Edmund the blessed, king of the East Angles, was wise and honourable and by his excellent conduct ever glorified Almighty God. He was humble and devout, and continued so steadfast that he would not yield to shameful sins, nor in any direction did he bend aside his practices, but was always mindful of true doctrine. If you are made a chief man, do not exalt yourself, but be among men as one of them. He was bountiful to the poor and like a father to widows, and with benignity guided his people ever to righteousness, and controlled the violent, and lived happily in the true faith.
Then at length it happened that the Danish people came with a fleet, harrying and slaying widely over the land, as their custom is. In that fleet were their chief men, Hingwar and Hubba, associated by the devil, and they landed in Northumbria with their ships and wasted the land and slew the people. Then Hingwar turned eastward with his ships, and Hubba was left in Northumbria, having won the victory by cruel means. Then Hingwar came rowing to East Anglia in the year when Alfred the ætheling was one and twenty years old, he who afterward became the renowned king of the West-Saxons. And the aforesaid Hingwar suddenly, like a wolf, stalked over the land and slew the people–men, women and innocent children–and shamefully tormented innocent Christians. Then soon afterward he sent to the king a threatening message that he must bow down to do him homage, if he cared for his life.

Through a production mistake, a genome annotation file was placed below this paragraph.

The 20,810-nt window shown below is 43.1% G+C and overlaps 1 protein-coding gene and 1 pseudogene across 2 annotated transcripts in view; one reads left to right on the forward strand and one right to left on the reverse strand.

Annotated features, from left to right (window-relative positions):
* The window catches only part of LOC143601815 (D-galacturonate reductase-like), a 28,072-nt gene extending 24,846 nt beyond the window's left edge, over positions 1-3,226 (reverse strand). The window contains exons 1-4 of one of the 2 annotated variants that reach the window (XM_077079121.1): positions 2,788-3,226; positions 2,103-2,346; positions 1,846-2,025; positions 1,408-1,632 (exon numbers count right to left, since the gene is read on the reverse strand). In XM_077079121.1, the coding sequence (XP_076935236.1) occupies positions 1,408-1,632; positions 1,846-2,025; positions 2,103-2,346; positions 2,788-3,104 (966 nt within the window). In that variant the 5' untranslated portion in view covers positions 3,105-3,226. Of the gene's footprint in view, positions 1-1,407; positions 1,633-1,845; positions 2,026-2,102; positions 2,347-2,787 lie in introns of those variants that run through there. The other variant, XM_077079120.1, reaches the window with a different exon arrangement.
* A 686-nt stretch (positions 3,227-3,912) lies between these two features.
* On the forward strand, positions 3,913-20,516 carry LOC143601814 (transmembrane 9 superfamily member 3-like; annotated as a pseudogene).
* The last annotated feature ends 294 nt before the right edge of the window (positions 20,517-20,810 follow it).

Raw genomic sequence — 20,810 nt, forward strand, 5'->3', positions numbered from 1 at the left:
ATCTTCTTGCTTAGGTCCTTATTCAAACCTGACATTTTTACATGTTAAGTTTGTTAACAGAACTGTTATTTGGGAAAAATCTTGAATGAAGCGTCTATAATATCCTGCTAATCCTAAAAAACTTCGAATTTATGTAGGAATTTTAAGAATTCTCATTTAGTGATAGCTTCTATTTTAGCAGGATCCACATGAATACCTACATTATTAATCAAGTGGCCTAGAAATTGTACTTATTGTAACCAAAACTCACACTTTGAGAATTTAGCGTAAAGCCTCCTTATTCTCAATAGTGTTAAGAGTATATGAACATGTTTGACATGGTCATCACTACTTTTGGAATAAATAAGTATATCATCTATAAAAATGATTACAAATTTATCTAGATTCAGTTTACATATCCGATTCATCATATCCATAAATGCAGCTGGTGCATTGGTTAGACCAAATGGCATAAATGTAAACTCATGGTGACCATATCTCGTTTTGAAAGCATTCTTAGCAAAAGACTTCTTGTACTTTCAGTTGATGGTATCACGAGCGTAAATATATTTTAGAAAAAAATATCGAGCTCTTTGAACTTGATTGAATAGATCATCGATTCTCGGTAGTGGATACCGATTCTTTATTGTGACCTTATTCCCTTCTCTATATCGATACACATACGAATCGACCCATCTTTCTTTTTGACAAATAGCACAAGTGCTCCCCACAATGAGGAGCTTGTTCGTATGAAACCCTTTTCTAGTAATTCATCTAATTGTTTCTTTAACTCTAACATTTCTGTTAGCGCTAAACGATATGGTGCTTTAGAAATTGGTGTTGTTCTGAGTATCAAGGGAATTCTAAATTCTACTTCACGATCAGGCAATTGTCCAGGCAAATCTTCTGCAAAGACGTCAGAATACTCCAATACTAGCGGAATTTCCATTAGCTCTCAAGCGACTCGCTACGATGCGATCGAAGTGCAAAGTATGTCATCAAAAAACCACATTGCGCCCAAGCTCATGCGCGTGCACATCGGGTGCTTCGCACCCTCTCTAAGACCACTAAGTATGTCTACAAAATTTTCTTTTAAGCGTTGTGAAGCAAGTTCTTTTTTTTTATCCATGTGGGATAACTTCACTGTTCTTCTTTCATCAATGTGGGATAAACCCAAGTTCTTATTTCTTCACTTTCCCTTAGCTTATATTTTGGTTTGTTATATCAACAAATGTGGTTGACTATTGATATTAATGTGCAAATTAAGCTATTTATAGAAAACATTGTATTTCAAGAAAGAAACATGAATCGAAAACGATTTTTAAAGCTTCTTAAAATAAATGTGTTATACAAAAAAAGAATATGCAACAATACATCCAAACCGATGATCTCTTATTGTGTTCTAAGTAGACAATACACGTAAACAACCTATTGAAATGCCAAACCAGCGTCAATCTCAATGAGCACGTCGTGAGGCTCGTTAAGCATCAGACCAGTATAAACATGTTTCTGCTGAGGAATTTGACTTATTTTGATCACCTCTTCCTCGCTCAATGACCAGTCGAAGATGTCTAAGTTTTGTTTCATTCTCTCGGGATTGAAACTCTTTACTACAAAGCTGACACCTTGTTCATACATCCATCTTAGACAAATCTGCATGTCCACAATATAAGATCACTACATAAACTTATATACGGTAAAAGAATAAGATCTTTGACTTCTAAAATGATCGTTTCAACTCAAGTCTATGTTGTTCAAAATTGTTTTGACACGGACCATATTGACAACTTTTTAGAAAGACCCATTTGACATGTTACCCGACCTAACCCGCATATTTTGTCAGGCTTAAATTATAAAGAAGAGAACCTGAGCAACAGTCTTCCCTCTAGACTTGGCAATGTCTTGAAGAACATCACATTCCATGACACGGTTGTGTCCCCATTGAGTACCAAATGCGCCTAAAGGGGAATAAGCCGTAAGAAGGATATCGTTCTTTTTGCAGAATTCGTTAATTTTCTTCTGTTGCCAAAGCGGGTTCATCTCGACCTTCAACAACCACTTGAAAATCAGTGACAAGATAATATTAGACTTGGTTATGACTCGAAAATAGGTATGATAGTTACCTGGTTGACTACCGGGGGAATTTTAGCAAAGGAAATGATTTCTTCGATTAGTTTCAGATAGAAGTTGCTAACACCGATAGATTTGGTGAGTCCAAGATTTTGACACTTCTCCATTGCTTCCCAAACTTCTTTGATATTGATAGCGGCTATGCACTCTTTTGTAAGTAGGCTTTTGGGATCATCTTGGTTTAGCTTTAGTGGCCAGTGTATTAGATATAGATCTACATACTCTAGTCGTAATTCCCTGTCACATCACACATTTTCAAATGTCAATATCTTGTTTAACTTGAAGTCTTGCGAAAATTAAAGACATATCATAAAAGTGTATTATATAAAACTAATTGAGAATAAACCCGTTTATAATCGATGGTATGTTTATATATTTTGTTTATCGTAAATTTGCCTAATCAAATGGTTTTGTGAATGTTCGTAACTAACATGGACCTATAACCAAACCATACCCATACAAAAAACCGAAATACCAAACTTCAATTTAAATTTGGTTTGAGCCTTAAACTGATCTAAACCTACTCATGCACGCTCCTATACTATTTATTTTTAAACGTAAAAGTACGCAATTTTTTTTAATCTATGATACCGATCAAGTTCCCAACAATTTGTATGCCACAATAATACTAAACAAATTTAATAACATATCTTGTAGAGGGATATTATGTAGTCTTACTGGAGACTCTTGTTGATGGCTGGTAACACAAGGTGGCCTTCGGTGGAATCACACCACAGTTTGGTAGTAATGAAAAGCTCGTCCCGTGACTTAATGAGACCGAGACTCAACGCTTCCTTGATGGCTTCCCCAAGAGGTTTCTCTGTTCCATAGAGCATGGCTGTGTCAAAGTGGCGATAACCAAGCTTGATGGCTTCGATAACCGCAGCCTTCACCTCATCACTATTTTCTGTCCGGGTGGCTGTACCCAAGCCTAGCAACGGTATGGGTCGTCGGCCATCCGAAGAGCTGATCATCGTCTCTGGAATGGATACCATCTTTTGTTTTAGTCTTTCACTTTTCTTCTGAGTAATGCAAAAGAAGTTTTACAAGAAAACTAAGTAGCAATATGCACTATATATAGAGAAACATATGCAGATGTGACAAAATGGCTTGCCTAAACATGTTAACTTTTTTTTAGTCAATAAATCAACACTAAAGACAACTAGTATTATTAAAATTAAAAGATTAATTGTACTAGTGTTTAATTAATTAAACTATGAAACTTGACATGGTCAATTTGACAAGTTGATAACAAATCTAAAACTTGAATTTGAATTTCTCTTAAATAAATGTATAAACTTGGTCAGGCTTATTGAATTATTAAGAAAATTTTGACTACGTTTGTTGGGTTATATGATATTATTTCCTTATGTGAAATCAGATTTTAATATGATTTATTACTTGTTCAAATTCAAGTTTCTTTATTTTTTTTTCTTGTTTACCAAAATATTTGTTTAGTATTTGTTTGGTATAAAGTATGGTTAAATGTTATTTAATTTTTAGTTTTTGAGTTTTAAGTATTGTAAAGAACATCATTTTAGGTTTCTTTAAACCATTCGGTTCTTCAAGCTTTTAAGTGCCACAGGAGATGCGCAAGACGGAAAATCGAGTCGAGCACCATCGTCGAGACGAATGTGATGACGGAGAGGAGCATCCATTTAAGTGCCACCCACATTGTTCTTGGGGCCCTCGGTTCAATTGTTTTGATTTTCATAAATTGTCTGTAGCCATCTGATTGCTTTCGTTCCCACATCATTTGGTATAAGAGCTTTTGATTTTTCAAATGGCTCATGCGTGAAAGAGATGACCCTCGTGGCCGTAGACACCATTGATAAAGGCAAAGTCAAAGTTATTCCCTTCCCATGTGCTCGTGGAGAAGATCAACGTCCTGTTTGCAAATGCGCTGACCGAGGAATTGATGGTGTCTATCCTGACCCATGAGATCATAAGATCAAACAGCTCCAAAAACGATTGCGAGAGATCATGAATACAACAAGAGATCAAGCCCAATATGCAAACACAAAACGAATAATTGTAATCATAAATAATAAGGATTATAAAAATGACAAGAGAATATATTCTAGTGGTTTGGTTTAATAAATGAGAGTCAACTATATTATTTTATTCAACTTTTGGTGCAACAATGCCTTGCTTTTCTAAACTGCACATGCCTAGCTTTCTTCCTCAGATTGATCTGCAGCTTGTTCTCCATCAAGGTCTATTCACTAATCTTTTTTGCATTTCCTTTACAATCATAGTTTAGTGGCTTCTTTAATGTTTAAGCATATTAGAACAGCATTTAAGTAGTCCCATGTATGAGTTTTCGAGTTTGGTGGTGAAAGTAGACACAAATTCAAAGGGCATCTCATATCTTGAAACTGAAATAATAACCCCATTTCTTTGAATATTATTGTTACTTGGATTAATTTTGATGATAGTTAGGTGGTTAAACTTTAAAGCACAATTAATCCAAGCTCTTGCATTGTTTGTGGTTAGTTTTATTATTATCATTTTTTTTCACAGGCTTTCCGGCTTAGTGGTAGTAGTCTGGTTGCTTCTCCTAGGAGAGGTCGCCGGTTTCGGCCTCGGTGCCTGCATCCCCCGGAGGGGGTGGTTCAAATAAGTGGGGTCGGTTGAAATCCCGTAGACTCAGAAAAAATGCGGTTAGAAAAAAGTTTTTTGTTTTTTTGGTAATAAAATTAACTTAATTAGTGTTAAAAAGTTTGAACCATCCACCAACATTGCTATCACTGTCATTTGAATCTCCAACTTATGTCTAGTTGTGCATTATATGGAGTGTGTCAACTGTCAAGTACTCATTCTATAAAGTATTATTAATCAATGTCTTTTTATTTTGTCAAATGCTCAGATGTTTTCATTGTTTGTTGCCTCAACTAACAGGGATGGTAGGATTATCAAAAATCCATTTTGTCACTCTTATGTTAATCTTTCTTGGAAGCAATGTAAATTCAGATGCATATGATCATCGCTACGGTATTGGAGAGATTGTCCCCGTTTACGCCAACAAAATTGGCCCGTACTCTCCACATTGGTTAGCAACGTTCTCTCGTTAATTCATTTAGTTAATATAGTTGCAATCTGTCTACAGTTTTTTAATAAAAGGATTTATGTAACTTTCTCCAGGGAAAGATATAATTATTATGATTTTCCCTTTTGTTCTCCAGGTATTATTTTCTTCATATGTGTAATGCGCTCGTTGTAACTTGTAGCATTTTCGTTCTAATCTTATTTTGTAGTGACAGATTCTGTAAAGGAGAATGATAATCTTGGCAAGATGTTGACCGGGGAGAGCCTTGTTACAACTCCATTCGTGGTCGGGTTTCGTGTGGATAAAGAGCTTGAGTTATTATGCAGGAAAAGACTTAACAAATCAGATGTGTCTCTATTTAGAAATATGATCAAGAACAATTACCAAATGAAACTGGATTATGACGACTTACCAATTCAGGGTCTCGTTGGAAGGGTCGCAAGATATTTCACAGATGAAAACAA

So the messenger came to King Edmund and speedily announced to him Hingwar’s message: “Hingwar our king, keen and victorious by sea and by land, has rule over many peoples, and has now landed here suddenly with an army, intending to take up his winter-quarters here with his host. Now he commands you to divide your secret treasures and your ancestors’ wealth quickly with him, and you shall be his under-king, if you desire to live, because you do not have the power to withstand him.”
King Edmund called a bishop, the one who was nearest to him at the time, and consulted with him how he should answer the savage Hingwar. The bishop feared for this terrible misfortune and for the king’s life, and said that it seemed best to him that he should submit to that which Hingwar had demanded of him.
Then the king kept silence and looked at the ground, and at length said to him in kingly fashion: “Behold, oh bishop, the poor people of this land are brought to shame, and I would rather fall in battle so that my people can continued to possess their land.”
And the bishop said, “Alas, dear king, your people lie slain, and you do not have sufficient forces with which you can fight, and these seamen will come and bind you alive unless you save your life by means of flight, or thus save yourself by yielding to him.”